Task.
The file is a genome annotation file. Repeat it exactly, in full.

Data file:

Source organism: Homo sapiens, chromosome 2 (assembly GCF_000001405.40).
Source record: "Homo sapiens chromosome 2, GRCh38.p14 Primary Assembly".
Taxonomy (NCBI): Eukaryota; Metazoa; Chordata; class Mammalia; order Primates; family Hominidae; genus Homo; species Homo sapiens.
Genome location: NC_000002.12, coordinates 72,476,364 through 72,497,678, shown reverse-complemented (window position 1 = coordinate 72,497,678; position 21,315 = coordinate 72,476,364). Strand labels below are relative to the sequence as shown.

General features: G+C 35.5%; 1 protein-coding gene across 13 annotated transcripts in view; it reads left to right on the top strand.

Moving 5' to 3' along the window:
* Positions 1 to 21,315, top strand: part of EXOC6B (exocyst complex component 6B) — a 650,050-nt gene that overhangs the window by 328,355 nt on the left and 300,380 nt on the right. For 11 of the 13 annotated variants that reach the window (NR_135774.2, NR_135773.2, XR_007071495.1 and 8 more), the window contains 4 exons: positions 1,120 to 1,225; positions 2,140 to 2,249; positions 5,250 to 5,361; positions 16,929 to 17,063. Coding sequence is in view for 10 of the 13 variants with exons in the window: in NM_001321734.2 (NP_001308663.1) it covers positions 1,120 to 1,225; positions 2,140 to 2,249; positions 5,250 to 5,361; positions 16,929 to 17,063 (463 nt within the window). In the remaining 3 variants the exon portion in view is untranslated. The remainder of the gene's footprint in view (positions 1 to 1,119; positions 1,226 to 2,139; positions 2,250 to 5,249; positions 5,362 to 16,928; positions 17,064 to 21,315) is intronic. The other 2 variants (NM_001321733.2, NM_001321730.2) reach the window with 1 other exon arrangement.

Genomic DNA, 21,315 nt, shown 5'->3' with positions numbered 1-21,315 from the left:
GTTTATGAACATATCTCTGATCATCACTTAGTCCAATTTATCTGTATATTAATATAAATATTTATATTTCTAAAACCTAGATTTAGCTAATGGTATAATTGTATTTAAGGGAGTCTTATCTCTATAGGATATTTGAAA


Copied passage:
Source organism: Homo sapiens, chromosome 2 (assembly GCF_000001405.40).
Source record: "Homo sapiens chromosome 2, GRCh38.p14 Primary Assembly".
Taxonomy (NCBI): Eukaryota; Metazoa; Chordata; class Mammalia; order Primates; family Hominidae; genus Homo; species Homo sapiens.
Genome location: NC_000002.12, coordinates 72,476,364 through 72,497,678, shown reverse-complemented (window position 1 = coordinate 72,497,678; position 21,315 = coordinate 72,476,364). Strand labels below are relative to the sequence as shown.

General features: G+C 35.5%; 1 protein-coding gene across 13 annotated transcripts in view; it reads left to right on the top strand.

Moving 5' to 3' along the window:
* Positions 1 to 21,315, top strand: part of EXOC6B (exocyst complex component 6B) — a 650,050-nt gene that overhangs the window by 328,355 nt on the left and 300,380 nt on the right. For 11 of the 13 annotated variants that reach the window (NR_135774.2, NR_135773.2, XR_007071495.1 and 8 more), the window contains 4 exons: positions 1,120 to 1,225; positions 2,140 to 2,249; positions 5,250 to 5,361; positions 16,929 to 17,063. Coding sequence is in view for 10 of the 13 variants with exons in the window: in NM_001321734.2 (NP_001308663.1) it covers positions 1,120 to 1,225; positions 2,140 to 2,249; positions 5,250 to 5,361; positions 16,929 to 17,063 (463 nt within the window). In the remaining 3 variants the exon portion in view is untranslated. The remainder of the gene's footprint in view (positions 1 to 1,119; positions 1,226 to 2,139; positions 2,250 to 5,249; positions 5,362 to 16,928; positions 17,064 to 21,315) is intronic. The other 2 variants (NM_001321733.2, NM_001321730.2) reach the window with 1 other exon arrangement.

Genomic DNA, 21,315 nt, shown 5'->3' with positions numbered 1-21,315 from the left:
GTTTATGAACATATCTCTGATCATCACTTAGTCCAATTTATCTGTATATTAATATAAATATTTATATTTCTAAAACCTAGATTTAGCTAATGGTATAATTGTATTTAAGGGAGTCTTATCTCTATAGGATATTTGAAA